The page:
What’s referred to as the Fair Maps referendum passed Tuesday morning during the Door County Board of Supervisors meeting, paving the way for an advisory referendum on the November ballot.
The advisory referendum question that voters will see will ask, “Should the Wisconsin legislature create a nonpartisan procedure for the preparation of legislative and congressional district plans and maps?”
The current procedure allows the legislature of the majority party to prepare congressional redistricting plans and maps. This practice of redistricting by the majority party can result in the legislature choosing its voters rather than voters choosing their representatives – a process commonly called gerrymandering.
The agenda item drew public support during the Tuesday board meeting from the Door County Fair Maps Task Force and the Door County League of Women Voters.
“Gerrymandering is poisoning our democracy, depressing voter interest and turnout, and entrenching politicians currently in power,” said Mike Brodd, spokesperson for the Fair Maps Task Force, which has been working on the issue for about a year. “Our county board did the right thing.”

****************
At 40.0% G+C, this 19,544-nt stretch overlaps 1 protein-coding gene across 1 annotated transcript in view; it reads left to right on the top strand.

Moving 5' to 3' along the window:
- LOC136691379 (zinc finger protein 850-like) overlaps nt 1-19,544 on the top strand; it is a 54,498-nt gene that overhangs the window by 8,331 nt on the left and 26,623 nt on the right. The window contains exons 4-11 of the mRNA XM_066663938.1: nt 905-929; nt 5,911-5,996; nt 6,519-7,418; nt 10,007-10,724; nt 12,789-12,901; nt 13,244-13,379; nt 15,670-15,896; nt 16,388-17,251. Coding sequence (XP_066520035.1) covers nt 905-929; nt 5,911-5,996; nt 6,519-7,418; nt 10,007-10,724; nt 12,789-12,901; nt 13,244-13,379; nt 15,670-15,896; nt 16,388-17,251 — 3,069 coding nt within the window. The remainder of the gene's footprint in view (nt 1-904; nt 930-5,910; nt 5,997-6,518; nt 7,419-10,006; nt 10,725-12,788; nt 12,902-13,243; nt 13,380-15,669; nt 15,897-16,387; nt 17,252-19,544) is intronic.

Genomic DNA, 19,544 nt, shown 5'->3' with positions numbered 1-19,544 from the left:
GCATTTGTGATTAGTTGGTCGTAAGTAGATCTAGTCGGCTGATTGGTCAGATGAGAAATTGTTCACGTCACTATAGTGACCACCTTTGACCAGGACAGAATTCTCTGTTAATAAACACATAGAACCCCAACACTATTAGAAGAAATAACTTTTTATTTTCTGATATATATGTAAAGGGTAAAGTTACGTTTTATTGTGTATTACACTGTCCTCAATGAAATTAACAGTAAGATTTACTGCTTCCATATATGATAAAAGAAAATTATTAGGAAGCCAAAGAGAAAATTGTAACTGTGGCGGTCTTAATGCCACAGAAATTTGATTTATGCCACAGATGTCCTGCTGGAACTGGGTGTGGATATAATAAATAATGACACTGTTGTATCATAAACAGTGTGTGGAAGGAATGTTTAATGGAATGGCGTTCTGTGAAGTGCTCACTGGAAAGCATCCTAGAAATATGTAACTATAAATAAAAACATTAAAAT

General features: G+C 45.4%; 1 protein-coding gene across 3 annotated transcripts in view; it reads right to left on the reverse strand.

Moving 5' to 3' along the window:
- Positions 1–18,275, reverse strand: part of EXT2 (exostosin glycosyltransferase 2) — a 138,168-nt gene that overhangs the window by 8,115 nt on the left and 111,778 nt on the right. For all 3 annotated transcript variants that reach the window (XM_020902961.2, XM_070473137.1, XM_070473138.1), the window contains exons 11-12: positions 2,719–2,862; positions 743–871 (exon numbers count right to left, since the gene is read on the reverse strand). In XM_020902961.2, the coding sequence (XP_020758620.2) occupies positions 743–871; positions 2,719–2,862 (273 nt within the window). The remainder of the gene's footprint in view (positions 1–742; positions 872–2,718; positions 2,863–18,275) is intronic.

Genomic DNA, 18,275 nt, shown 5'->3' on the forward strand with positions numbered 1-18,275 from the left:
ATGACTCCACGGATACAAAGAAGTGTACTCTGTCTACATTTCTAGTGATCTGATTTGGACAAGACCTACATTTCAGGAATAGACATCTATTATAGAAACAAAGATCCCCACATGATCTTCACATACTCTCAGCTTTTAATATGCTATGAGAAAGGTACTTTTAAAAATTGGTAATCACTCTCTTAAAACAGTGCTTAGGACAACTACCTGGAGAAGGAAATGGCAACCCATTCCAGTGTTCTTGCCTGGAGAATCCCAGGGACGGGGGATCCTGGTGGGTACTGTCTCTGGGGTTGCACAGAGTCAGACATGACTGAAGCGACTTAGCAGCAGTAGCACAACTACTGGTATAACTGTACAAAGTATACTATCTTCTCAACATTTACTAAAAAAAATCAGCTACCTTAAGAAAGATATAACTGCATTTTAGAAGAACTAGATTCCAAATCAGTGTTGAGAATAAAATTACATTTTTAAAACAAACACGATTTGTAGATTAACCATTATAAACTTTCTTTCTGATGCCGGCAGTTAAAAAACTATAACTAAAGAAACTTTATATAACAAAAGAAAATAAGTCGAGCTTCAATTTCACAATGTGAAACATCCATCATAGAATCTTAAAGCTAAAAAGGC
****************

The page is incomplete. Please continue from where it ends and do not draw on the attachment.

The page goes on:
Pat Scienszinski with the Door County League of Women Voters said the organization has fought for many years to end gerrymandering and to support a nonpartisan procedure for redistricting.
“In Wisconsin, the hope is that by passing referendums supporting Fair Maps in county after county, pressure will build to force the legislature to finally act,” Scienszinski said.
Seventeen Wisconsin counties have previously held and passed such referenda, Brodd said. Brown County will also hold a similar referendum in November.
No one spoke in opposition to the referendum Tuesday, and only District 10 Supervisor Ken Fisher voted against it.